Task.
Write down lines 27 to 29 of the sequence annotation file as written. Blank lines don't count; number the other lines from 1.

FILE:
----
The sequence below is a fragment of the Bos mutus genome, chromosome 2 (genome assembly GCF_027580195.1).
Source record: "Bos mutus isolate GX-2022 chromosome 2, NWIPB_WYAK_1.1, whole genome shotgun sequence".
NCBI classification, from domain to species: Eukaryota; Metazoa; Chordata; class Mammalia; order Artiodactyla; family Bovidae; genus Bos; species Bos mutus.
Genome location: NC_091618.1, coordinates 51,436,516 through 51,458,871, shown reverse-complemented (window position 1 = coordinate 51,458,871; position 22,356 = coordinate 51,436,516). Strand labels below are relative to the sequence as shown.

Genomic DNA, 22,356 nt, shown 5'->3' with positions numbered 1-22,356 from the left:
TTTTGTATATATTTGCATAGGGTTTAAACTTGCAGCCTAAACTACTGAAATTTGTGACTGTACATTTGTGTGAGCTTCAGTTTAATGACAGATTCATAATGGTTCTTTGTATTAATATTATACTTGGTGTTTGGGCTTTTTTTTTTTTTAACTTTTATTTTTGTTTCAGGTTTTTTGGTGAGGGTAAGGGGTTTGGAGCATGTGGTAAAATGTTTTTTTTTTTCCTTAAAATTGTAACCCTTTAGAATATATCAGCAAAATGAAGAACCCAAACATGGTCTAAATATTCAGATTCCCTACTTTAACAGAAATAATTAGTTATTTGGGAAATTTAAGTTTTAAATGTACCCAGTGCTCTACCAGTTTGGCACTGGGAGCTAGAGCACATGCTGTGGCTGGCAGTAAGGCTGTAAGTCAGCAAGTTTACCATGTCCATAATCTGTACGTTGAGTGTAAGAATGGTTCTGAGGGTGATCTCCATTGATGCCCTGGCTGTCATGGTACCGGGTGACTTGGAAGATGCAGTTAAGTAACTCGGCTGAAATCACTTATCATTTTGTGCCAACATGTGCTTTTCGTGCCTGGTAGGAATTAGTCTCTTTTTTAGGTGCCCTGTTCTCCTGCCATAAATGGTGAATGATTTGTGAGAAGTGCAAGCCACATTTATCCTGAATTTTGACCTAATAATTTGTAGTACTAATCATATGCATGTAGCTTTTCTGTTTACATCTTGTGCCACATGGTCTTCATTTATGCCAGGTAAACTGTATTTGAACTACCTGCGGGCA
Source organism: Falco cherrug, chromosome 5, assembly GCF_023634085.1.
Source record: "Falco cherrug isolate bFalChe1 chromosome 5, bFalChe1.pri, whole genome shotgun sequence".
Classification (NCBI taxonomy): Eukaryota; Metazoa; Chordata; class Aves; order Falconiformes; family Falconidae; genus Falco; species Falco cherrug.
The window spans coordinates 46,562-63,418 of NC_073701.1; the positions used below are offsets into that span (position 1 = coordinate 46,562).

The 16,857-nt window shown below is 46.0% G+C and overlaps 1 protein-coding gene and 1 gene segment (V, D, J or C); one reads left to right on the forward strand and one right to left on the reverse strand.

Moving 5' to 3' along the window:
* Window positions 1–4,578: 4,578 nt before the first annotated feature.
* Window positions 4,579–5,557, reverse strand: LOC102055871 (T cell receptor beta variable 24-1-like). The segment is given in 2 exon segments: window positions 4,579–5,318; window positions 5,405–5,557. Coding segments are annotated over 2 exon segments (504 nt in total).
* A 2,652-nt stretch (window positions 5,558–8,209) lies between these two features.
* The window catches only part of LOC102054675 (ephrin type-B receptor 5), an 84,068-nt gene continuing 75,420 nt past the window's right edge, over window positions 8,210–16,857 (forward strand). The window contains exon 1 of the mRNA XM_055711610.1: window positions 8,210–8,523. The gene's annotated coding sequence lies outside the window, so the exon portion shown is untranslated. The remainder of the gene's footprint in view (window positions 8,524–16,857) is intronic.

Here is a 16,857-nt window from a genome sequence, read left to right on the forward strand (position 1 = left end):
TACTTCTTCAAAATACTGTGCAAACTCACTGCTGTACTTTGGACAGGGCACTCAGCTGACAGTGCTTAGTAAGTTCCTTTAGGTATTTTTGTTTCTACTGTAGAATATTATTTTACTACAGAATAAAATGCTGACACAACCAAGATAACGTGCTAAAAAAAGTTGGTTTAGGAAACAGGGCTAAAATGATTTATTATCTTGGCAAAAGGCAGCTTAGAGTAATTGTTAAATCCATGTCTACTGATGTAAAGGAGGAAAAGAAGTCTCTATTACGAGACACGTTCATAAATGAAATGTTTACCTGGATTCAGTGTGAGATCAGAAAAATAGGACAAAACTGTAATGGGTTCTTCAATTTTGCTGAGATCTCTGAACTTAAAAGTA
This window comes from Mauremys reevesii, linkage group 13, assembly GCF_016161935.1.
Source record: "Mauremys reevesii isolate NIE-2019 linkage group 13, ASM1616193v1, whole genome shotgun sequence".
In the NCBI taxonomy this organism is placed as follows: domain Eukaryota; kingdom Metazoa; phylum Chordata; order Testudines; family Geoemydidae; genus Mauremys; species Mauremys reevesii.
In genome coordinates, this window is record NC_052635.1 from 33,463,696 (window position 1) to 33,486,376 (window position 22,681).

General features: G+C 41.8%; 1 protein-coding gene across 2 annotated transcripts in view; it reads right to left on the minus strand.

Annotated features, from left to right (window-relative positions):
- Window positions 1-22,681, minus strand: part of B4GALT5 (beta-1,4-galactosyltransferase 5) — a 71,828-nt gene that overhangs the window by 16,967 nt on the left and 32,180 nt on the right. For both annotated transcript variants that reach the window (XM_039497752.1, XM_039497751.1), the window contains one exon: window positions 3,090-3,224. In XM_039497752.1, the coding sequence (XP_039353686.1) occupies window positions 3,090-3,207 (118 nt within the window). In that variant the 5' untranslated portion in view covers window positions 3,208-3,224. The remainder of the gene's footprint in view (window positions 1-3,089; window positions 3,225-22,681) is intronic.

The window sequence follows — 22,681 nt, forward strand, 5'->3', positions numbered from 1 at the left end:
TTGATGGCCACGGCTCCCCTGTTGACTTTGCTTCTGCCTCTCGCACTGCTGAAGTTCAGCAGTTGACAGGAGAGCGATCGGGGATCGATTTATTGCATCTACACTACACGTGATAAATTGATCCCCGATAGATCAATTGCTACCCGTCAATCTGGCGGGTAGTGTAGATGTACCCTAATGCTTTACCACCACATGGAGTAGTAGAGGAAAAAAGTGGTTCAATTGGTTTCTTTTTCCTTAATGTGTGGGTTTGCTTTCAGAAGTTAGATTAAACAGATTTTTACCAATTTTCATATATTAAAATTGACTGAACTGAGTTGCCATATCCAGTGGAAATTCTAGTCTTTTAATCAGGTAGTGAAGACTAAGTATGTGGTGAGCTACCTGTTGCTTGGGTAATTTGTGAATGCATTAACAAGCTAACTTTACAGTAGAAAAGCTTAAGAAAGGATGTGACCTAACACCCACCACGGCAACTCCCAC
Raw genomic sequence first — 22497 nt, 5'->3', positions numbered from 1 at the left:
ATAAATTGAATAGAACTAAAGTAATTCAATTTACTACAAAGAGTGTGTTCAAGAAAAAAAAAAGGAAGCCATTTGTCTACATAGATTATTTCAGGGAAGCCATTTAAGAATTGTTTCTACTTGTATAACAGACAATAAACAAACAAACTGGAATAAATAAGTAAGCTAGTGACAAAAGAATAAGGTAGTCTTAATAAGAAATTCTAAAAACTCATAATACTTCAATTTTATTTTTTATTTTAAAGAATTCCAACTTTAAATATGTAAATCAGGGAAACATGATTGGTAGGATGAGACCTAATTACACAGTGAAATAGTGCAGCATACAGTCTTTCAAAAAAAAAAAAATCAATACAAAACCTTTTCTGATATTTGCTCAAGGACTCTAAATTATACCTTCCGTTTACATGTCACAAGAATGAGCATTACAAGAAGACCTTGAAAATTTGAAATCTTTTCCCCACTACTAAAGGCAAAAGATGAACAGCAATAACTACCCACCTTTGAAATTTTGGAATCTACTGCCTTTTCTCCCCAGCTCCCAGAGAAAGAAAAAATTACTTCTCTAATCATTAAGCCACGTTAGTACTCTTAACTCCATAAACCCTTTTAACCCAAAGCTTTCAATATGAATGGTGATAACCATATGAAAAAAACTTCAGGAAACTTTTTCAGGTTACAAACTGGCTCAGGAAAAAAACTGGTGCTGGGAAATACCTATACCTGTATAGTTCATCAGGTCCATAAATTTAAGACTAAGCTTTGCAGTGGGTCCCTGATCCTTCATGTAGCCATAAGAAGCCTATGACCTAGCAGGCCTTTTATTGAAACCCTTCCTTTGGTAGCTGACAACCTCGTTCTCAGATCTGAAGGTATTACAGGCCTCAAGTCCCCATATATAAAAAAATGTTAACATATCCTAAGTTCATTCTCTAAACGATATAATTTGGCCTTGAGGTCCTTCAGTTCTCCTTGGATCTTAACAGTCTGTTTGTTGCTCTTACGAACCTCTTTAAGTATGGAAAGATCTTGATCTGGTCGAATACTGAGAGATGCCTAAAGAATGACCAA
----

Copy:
TTGATGGCCACGGCTCCCCTGTTGACTTTGCTTCTGCCTCTCGCACTGCTGAAGTTCAGCAGTTGACAGGAGAGCGATCGGGGATCGATTTATTGCATCTACACTACACGTGATAAATTGATCCCCGATAGATCAATTGCTACCCGTCAATCTGGCGGGTAGTGTAGATGTACCCTAATGCTTTACCACCACATGGAGTAGTAGAGGAAAAAAGTGGTTCAATTGGTTTCTTTTTCCTTAATGTGTGGGTTTGCTTTCAGAAGTTAGATTAAACAGATTTTTACCAATTTTCATATATTAAAATTGACTGAACTGAGTTGCCATATCCAGTGGAAATTCTAGTCTTTTAATCAGGTAGTGAAGACTAAGTATGTGGTGAGCTACCTGTTGCTTGGGTAATTTGTGAATGCATTAACAAGCTAACTTTACAGTAGAAAAGCTTAAGAAAGGATGTGACCTAACACCCACCACGGCAACTCCCAC
Raw genomic sequence first — 22497 nt, 5'->3', positions numbered from 1 at the left:
ATAAATTGAATAGAACTAAAGTAATTCAATTTACTACAAAGAGTGTGTTCAAGAAAAAAAAAAGGAAGCCATTTGTCTACATAGATTATTTCAGGGAAGCCATTTAAGAATTGTTTCTACTTGTATAACAGACAATAAACAAACAAACTGGAATAAATAAGTAAGCTAGTGACAAAAGAATAAGGTAGTCTTAATAAGAAATTCTAAAAACTCATAATACTTCAATTTTATTTTTTATTTTAAAGAATTCCAACTTTAAATATGTAAATCAGGGAAACATGATTGGTAGGATGAGACCTAATTACACAGTGAAATAGTGCAGCATACAGTCTTTCAAAAAAAAAAAAATCAATACAAAACCTTTTCTGATATTTGCTCAAGGACTCTAAATTATACCTTCCGTTTACATGTCACAAGAATGAGCATTACAAGAAGACCTTGAAAATTTGAAATCTTTTCCCCACTACTAAAGGCAAAAGATGAACAGCAATAACTACCCACCTTTGAAATTTTGGAATCTACTGCCTTTTCTCCCCAGCTCCCAGAGAAAGAAAAAATTACTTCTCTAATCATTAAGCCACGTTAGTACTCTTAACTCCATAAACCCTTTTAACCCAAAGCTTTCAATATGAATGGTGATAACCATATGAAAAAAACTTCAGGAAACTTTTTCAGGTTACAAACTGGCTCAGGAAAAAAACTGGTGCTGGGAAATACCTATACCTGTATAGTTCATCAGGTCCATAAATTTAAGACTAAGCTTTGCAGTGGGTCCCTGATCCTTCATGTAGCCATAAGAAGCCTATGACCTAGCAGGCCTTTTATTGAAACCCTTCCTTTGGTAGCTGACAACCTCGTTCTCAGATCTGAAGGTATTACAGGCCTCAAGTCCCCATATATAAAAAAATGTTAACATATCCTAAGTTCATTCTCTAAACGATATAATTTGGCCTTGAGGTCCTTCAGTTCTCCTTGGATCTTAACAGTCTGTTTGTTGCTCTTACGAACCTCTTTAAGTATGGAAAGATCTTGATCTGGTCGAATACTGAGAGATGCCTAAAGAATGACCAA